Well, today marks the 15th year of my recovery from anorexia.
Fifteen years ago today, my trembling, scared, belligerent self was checked into an inpatient facility in Arizona, and from that moment on, my life would never be the same.
And I’m going to be honest, although a “15 year anniversary” sounds like something that is super impressive, and a milestone that I’ve been counting up towards, truthfully, I only realized this last week when I was flipping through my inpatient journal on a whim.
I decided I wanted to “do the math,” and sure enough, May 19 was the day I checked into inpatient 15 years ago back in 2007.
I can remember the day like it was yesterday. It was all happened in a whirlwind, because a bed had just opened up at the facility. My mother had me on a waiting list — unbeknownst to me — and since I was technically a legal adult, they couldn’t force me to go…and I was adamant that A) I didn’t have an eating disorder, and B) I sure as H-E-double-hockey-sticks wasn’t going to miss my high school graduation to go to rehab for three months.
So my parents staged an intervention. It was all very dramatic, much like you’ve seen on TV…the yelling, the slamming doors, the tears, the pleading, the begging, ((all done by me)) and then finally, the begrudging acceptance to go.
My plane ticket was booked for the very next morning, and my parents and I flew across the country, to drop me off at the top Christian eating disorder inpatient recovery center in the world.
I’m shocked that I remember everything so vividly, given that I was 78 pounds and was in a constant state of brain fog. But I just remember I brought a bag full of dry Kashi cereal and other snacks on the plane. And the whole flight I was just eating and eating. My messed up head thought that if I weighed more when I got there, that my “sentence” would be shorter, and I’d be able to get the heck out of there sooner.
Wrong I was.
When we arrived, even though it was 90-something degrees, I was still cold. And I just remember walking into the common room where all the girls spent their time during the day. And I say “girls,” because even though I was in the “adult” 18+ facility, everyone was so emaciated and skeletal, that they looked like old, decaying children. Like a doll you’d see in a horror film in someone’s haunted attic. And they were doing child-like things: coloring in coloring books, playing cards, reading, doing puzzles. There was no TV, and no activity that involved anything that got your heart rate up, so coloring it was.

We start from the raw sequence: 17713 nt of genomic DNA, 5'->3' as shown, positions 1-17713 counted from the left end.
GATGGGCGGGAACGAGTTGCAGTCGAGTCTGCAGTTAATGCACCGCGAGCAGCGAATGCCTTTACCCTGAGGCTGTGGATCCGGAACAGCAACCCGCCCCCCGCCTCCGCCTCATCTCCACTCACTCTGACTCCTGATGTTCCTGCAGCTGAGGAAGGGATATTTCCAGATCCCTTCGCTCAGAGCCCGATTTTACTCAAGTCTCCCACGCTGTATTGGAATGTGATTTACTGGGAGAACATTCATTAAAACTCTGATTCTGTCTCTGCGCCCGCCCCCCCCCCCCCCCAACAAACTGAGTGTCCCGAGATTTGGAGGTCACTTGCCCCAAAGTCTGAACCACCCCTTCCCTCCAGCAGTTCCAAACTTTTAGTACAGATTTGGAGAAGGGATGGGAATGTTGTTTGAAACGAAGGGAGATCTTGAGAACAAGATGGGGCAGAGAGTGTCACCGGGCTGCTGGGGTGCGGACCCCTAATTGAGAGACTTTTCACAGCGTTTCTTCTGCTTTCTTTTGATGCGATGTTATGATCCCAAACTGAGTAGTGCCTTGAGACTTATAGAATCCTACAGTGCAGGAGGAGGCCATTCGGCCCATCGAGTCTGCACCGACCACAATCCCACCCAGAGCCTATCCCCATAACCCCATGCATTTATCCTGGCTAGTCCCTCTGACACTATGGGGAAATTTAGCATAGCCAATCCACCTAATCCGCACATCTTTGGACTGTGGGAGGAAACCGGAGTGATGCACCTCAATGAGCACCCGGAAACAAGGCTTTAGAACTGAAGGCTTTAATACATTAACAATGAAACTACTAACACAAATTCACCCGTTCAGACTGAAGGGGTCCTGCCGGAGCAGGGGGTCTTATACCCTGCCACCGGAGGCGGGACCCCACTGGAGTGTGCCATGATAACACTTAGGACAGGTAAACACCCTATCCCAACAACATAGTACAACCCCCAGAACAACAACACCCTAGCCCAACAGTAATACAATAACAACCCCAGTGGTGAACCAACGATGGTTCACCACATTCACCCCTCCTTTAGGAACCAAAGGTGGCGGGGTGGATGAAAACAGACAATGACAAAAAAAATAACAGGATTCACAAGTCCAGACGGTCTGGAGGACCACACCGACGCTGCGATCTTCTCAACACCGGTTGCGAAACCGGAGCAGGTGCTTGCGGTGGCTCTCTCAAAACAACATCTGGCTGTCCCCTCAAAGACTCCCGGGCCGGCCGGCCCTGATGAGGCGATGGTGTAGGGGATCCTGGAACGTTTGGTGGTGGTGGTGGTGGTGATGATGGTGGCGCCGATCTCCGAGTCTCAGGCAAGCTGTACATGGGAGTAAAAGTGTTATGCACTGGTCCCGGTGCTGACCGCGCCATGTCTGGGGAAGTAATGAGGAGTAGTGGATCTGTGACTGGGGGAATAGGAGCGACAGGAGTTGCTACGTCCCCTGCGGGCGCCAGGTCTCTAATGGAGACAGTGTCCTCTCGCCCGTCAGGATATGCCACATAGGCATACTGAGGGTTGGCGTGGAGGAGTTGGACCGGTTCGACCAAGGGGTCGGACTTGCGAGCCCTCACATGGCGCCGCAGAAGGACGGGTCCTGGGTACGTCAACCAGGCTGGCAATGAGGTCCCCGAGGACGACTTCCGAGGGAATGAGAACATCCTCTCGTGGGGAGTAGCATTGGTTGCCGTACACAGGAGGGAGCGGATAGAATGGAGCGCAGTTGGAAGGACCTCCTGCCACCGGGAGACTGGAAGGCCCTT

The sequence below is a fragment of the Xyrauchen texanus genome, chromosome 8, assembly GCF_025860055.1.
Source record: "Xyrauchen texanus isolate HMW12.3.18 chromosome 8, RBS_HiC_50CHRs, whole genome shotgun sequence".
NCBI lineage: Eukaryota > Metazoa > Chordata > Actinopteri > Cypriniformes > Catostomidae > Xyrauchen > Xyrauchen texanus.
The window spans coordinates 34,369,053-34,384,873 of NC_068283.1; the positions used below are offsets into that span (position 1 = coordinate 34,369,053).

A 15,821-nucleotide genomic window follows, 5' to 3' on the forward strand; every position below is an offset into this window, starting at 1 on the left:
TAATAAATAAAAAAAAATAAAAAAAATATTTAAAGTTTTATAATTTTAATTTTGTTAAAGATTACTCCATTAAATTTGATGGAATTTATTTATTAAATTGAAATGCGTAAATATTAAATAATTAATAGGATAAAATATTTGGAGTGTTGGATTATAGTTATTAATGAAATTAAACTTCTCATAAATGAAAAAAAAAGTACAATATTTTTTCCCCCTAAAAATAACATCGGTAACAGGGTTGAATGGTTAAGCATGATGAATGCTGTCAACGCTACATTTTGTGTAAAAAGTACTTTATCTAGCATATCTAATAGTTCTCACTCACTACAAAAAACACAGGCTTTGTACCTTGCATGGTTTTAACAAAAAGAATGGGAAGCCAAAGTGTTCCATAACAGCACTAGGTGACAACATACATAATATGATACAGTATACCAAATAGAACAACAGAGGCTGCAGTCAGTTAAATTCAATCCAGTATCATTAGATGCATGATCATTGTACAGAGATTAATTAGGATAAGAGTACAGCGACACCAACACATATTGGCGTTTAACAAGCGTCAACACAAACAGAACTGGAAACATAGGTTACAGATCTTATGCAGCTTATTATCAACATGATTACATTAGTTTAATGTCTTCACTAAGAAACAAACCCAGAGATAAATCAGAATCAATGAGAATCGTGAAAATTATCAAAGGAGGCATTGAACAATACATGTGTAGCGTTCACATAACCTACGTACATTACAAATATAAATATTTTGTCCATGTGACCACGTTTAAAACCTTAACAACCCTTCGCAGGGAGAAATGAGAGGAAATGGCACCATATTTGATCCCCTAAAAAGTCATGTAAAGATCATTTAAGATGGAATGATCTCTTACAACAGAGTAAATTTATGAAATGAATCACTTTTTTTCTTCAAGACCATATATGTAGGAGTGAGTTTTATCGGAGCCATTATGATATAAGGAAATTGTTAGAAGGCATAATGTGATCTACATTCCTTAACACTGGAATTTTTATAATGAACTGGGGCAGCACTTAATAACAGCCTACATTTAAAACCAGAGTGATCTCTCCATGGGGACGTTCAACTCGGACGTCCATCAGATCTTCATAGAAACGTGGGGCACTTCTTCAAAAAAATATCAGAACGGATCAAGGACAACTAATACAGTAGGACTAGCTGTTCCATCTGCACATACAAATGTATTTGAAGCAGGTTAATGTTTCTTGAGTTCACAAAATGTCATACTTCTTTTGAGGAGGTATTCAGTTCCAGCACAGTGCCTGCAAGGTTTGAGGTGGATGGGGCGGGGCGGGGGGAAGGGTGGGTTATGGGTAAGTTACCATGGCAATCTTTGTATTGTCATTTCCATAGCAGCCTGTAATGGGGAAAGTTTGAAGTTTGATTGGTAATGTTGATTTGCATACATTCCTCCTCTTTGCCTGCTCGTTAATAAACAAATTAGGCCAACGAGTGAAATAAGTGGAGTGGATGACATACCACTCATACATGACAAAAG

Everyone had feeding tubes coming out of their noses, and there was just this overwhelming feeling of anxiety – like I was walking through a morgue. It was very surreal.
I was taken to my makeshift “room” where I would be staying for the first few weeks: at the nurses station. Because of the starvation I had put my body through, it was in such severe depletion that I was at risk for sudden cardiac arrest, and so they wanted to be able to monitor me through the night to make sure my heart didn’t stop. After all, that is how girls die from anorexia: because the heart is a muscle, and your body is consuming its own muscles and tissues to stay alive.
I remember that first day, being brought into the back nurses examination room for entrance processing.
They were these big, stern nurses — who, had to be that way, because every girl that is in that place is an expert liar and master of deception and manipulation.
They clanked a lunch tray down in front of me with a sandwich, apple juice, a side of pasta — I don’t remember what else, but I just remember being terrified, faced with foods I hadn’t dared to eat in a long time.
I was then handed a hospital gown with the one word instruction: strip.
They needed to check my body for any signs of self mutilation, which oftentimes accompanies girls with eating disorders.
And standing there, shivering, naked, in a backless paper hospital gown, across the country at an eating disorder treatment facility being checked for signs of self harm, I thought to myself, “Caralyn, this is it. Your life does not get any lower than this.”
That was fifteen years ago, today.
How life can change.
And more impressively, how God can take what is utterly broken beyond repair, and restore it, redeem it, and completely turn things around.
Reflecting on that episode 15 years ago, it almost seems like I’m telling the story of someone else. It is so far removed from who I am today, it’s like it’s not really me that it happened to.
And yet, if I close my eyes and think hard enough, I can go right back to that cot at the nurses station, and still hear the beeping of the machines, and the smell of that sterile room, and the set up of the place, and the rules we had to adhere to: like not being allowed to flush the toilets ourselves.
It is a phase of life – a part of my story – that really changed who I am, and my outlook on the world, and direction in life, I believe for the better. Which just goes to show that God can bring good out of even the absolute worst of any situation.